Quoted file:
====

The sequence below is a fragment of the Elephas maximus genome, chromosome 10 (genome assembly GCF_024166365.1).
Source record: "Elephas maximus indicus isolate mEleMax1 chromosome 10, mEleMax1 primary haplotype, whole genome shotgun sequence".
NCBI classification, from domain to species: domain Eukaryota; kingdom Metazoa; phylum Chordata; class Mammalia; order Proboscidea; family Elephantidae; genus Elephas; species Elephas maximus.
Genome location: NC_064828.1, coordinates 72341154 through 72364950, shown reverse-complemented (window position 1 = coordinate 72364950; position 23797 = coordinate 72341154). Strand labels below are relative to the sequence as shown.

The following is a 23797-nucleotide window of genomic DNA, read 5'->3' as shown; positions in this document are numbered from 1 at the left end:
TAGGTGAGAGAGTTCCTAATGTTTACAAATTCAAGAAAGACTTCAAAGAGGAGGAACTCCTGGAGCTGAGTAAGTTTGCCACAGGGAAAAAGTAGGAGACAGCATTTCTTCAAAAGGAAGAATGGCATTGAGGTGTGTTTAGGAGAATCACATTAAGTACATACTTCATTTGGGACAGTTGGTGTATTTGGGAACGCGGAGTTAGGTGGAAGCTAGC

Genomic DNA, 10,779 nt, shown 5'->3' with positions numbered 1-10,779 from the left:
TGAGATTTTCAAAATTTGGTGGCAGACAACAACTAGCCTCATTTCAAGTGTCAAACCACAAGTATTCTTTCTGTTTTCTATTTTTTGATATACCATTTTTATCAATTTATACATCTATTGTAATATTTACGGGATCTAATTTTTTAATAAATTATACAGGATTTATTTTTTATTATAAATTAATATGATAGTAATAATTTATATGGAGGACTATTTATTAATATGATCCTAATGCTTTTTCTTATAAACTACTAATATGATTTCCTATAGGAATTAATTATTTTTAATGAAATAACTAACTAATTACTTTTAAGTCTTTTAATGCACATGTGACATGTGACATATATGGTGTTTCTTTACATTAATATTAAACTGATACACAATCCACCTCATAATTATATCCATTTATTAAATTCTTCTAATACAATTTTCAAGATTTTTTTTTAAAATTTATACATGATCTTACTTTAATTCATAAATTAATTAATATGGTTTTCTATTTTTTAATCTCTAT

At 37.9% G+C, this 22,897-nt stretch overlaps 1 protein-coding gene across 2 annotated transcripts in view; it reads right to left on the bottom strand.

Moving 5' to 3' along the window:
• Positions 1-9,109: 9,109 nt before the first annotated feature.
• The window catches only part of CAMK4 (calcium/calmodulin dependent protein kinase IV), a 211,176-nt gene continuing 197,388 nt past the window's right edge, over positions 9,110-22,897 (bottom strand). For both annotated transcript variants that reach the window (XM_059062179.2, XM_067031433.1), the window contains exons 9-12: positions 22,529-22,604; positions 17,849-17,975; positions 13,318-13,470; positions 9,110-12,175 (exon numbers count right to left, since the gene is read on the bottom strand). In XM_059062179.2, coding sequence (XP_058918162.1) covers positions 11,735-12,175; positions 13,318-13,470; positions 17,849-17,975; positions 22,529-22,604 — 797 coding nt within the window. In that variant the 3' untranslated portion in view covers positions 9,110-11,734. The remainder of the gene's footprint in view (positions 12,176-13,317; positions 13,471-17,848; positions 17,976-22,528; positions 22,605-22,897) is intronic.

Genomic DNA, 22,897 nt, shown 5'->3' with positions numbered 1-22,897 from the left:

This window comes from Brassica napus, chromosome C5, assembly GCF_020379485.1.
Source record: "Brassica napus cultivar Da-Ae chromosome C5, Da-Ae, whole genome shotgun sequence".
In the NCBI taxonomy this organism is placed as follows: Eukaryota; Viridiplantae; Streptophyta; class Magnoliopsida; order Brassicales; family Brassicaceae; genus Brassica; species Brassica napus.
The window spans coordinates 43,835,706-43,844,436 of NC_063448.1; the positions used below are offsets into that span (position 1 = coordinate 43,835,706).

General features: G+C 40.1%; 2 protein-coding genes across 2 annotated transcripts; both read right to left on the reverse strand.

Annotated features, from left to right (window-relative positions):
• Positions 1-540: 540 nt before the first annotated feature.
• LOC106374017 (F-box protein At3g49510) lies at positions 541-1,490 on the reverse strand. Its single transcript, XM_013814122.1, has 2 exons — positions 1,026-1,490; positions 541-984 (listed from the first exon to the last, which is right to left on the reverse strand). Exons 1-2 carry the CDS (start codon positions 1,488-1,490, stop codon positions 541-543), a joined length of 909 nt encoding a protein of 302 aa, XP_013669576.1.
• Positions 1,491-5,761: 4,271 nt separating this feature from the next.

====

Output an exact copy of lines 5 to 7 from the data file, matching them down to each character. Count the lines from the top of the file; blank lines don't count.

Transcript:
The following is a 23797-nucleotide window of genomic DNA, read 5'->3' as shown; positions in this document are numbered from 1 at the left end:
TAGGTGAGAGAGTTCCTAATGTTTACAAATTCAAGAAAGACTTCAAAGAGGAGGAACTCCTGGAGCTGAGTAAGTTTGCCACAGGGAAAAAGTAGGAGACAGCATTTCTTCAAAAGGAAGAATGGCATTGAGGTGTGTTTAGGAGAATCACATTAAGTACATACTTCATTTGGGACAGTTGGTGTATTTGGGAACGCGGAGTTAGGTGGAAGCTAGC

Genomic DNA, 10,779 nt, shown 5'->3' with positions numbered 1-10,779 from the left: